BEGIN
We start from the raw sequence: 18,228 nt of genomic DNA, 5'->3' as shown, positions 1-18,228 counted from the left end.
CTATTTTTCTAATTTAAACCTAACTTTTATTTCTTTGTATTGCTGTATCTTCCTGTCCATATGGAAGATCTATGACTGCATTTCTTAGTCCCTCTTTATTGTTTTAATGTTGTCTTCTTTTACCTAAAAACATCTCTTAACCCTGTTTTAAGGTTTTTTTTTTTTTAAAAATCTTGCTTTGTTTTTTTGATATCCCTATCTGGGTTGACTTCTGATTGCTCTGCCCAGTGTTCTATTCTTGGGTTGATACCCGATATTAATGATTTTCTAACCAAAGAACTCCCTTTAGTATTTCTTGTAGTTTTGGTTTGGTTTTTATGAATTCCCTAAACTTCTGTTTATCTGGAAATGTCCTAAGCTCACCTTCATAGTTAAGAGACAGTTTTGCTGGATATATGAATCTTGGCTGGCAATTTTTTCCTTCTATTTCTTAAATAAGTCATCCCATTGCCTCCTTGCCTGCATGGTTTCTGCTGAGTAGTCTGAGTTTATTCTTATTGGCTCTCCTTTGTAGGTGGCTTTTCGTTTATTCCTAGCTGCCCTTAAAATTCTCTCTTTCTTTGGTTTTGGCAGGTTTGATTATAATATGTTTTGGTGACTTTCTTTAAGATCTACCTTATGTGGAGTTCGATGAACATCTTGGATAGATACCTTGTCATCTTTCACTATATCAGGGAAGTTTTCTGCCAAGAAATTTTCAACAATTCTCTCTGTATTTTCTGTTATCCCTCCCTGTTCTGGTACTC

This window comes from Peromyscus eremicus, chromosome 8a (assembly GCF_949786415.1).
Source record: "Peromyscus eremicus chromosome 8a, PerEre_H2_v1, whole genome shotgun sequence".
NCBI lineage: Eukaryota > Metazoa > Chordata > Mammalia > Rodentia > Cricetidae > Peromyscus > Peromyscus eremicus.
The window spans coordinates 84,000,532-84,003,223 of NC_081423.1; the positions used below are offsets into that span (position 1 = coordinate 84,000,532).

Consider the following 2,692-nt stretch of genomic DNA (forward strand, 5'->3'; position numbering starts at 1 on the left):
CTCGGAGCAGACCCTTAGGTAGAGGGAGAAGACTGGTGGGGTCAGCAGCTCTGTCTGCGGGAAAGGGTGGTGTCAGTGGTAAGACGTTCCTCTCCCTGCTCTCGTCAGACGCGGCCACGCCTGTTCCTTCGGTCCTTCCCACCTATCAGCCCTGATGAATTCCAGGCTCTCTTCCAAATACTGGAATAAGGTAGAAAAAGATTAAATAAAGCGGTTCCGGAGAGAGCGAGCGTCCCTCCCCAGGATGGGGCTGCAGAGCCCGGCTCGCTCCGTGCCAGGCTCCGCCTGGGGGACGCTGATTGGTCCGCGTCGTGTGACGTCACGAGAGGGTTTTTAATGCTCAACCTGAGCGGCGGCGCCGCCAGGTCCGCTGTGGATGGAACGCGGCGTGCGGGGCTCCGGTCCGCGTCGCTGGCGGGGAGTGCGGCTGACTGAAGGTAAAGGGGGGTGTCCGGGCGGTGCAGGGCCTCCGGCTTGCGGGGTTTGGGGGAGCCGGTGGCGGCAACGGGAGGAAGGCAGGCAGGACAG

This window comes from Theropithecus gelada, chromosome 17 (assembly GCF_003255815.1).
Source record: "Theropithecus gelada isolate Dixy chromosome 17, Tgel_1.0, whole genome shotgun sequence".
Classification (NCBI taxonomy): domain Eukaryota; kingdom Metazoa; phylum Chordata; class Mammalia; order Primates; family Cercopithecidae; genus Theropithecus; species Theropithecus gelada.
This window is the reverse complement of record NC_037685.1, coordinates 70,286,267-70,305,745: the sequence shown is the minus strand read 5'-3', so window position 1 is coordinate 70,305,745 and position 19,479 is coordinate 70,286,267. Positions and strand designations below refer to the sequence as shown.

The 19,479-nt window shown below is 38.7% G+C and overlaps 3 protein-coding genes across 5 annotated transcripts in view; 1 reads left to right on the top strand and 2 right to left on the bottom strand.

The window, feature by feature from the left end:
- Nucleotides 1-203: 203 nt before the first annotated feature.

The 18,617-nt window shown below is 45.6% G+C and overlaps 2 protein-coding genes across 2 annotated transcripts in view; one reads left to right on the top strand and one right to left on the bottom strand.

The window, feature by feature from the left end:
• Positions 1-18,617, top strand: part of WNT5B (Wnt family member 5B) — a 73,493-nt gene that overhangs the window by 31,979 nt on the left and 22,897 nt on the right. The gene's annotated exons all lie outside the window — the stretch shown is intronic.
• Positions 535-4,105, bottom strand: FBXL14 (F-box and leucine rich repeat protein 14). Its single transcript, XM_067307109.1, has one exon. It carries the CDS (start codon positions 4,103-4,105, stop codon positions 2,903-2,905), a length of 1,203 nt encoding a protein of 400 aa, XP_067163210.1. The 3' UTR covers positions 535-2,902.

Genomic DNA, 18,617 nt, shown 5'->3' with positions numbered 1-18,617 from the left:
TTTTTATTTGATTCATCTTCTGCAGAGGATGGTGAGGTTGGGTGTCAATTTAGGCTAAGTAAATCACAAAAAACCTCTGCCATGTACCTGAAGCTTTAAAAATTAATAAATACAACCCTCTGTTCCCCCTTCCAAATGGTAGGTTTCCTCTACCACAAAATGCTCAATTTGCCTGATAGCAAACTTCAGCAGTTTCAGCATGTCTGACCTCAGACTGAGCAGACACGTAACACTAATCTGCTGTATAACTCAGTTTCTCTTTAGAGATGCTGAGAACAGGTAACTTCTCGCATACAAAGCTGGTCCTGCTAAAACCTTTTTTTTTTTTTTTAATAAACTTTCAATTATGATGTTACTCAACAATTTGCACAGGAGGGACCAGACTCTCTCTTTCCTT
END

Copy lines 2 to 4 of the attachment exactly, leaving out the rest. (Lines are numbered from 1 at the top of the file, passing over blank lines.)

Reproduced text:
CTATTTTTCTAATTTAAACCTAACTTTTATTTCTTTGTATTGCTGTATCTTCCTGTCCATATGGAAGATCTATGACTGCATTTCTTAGTCCCTCTTTATTGTTTTAATGTTGTCTTCTTTTACCTAAAAACATCTCTTAACCCTGTTTTAAGGTTTTTTTTTTTTTAAAAATCTTGCTTTGTTTTTTTGATATCCCTATCTGGGTTGACTTCTGATTGCTCTGCCCAGTGTTCTATTCTTGGGTTGATACCCGATATTAATGATTTTCTAACCAAAGAACTCCCTTTAGTATTTCTTGTAGTTTTGGTTTGGTTTTTATGAATTCCCTAAACTTCTGTTTATCTGGAAATGTCCTAAGCTCACCTTCATAGTTAAGAGACAGTTTTGCTGGATATATGAATCTTGGCTGGCAATTTTTTCCTTCTATTTCTTAAATAAGTCATCCCATTGCCTCCTTGCCTGCATGGTTTCTGCTGAGTAGTCTGAGTTTATTCTTATTGGCTCTCCTTTGTAGGTGGCTTTTCGTTTATTCCTAGCTGCCCTTAAAATTCTCTCTTTCTTTGGTTTTGGCAGGTTTGATTATAATATGTTTTGGTGACTTTCTTTAAGATCTACCTTATGTGGAGTTCGATGAACATCTTGGATAGATACCTTGTCATCTTTCACTATATCAGGGAAGTTTTCTGCCAAGAAATTTTCAACAATTCTCTCTGTATTTTCTGTTATCCCTCCCTGTTCTGGTACTC

This window comes from Peromyscus eremicus, chromosome 8a (assembly GCF_949786415.1).
Source record: "Peromyscus eremicus chromosome 8a, PerEre_H2_v1, whole genome shotgun sequence".